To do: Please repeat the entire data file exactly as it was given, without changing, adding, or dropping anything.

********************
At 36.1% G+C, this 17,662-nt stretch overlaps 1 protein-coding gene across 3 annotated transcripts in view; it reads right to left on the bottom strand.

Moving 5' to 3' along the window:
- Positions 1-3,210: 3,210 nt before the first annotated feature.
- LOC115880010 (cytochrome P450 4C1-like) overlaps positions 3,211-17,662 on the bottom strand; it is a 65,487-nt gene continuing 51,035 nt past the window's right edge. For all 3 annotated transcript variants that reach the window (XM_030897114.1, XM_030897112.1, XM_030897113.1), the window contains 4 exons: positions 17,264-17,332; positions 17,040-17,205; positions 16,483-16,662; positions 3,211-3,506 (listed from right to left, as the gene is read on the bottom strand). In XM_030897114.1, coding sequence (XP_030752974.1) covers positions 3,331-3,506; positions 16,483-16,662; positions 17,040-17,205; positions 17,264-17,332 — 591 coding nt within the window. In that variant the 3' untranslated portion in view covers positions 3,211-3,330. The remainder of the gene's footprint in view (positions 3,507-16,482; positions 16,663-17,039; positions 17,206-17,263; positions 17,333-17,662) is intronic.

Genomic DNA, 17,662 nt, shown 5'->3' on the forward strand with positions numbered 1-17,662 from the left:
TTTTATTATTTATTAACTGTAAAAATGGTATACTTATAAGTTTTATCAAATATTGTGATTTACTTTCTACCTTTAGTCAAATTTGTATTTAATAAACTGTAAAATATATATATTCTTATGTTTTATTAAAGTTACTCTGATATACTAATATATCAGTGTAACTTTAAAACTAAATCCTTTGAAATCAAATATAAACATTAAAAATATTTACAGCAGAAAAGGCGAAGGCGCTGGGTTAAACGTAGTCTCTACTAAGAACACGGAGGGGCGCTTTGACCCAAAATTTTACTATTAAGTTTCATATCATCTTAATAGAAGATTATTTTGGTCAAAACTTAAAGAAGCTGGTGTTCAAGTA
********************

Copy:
At 36.1% G+C, this 17,662-nt stretch overlaps 1 protein-coding gene across 3 annotated transcripts in view; it reads right to left on the bottom strand.

Moving 5' to 3' along the window:
- Positions 1-3,210: 3,210 nt before the first annotated feature.
- LOC115880010 (cytochrome P450 4C1-like) overlaps positions 3,211-17,662 on the bottom strand; it is a 65,487-nt gene continuing 51,035 nt past the window's right edge. For all 3 annotated transcript variants that reach the window (XM_030897114.1, XM_030897112.1, XM_030897113.1), the window contains 4 exons: positions 17,264-17,332; positions 17,040-17,205; positions 16,483-16,662; positions 3,211-3,506 (listed from right to left, as the gene is read on the bottom strand). In XM_030897114.1, coding sequence (XP_030752974.1) covers positions 3,331-3,506; positions 16,483-16,662; positions 17,040-17,205; positions 17,264-17,332 — 591 coding nt within the window. In that variant the 3' untranslated portion in view covers positions 3,211-3,330. The remainder of the gene's footprint in view (positions 3,507-16,482; positions 16,663-17,039; positions 17,206-17,263; positions 17,333-17,662) is intronic.

Genomic DNA, 17,662 nt, shown 5'->3' on the forward strand with positions numbered 1-17,662 from the left:
TTTTATTATTTATTAACTGTAAAAATGGTATACTTATAAGTTTTATCAAATATTGTGATTTACTTTCTACCTTTAGTCAAATTTGTATTTAATAAACTGTAAAATATATATATTCTTATGTTTTATTAAAGTTACTCTGATATACTAATATATCAGTGTAACTTTAAAACTAAATCCTTTGAAATCAAATATAAACATTAAAAATATTTACAGCAGAAAAGGCGAAGGCGCTGGGTTAAACGTAGTCTCTACTAAGAACACGGAGGGGCGCTTTGACCCAAAATTTTACTATTAAGTTTCATATCATCTTAATAGAAGATTATTTTGGTCAAAACTTAAAGAAGCTGGTGTTCAAGTA